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Some types of stone can suffer from weathering from the (sodium) salt water used with electrolytic chlorination, as the salt forms crystals as it dries.  These crystals form inside the small ‘pores’ in the stone and erode it over time.  These pools are often set up to use ‘fresh’ water and liquid chlorine instead of salt chlorination to minimise the problem.   Unfortunately, so called ‘fresh water’ pools often get naturally quite salt as salt is continuously added from the mains to replace water that evaporates, leaving its salt behind.  In addition, salt is added with the liquid chlorine.  Eventually, even ‘fresh’ pools may erode your stone and the running cost and inconvenience of running liquid chlorine pools is substantially higher than that of salt chlorination.    In fresh pools, you really need to change the water  every few years to minimise built-up salts from evaporation.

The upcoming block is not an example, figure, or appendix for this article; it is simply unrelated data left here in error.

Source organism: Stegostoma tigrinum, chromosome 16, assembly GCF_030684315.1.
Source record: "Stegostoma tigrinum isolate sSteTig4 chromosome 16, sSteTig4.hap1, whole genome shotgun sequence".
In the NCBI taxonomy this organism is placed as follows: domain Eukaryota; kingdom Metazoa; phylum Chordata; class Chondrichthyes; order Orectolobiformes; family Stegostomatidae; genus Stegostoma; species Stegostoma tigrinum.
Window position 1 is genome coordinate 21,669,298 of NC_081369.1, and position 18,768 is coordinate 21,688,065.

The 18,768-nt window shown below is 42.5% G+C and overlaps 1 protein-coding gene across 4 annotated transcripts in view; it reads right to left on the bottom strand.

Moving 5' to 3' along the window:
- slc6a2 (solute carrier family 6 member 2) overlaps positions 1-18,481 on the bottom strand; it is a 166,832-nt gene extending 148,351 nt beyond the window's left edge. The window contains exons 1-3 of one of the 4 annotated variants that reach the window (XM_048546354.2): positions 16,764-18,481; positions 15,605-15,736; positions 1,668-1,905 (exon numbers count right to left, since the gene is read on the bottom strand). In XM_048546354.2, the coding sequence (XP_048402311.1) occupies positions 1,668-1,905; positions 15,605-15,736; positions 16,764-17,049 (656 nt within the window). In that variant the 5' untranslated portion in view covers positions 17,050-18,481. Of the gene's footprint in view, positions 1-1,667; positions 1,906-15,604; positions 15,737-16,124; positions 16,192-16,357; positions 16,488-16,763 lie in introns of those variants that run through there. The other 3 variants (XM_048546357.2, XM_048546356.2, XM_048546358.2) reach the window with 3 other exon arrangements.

One alternative you may wish to consider is to use magnesium salt instead of common (sodium) salt.  Unlike salt, magnesium never dries out and does not form crystals.  You can also use salt chlorination with standard salt chlorination equipment and the water is nicer, softer and much better with hair.  Magnesium baths are reputed to help tired muscles as well.

There is a small cost to change over and a slight premium per annum for magnesium compared with sodium (common) salt

Our experience is that sandstone is not appreciably affected by magnesium pools over many years, however, we cannot make any guarantees in this regard.

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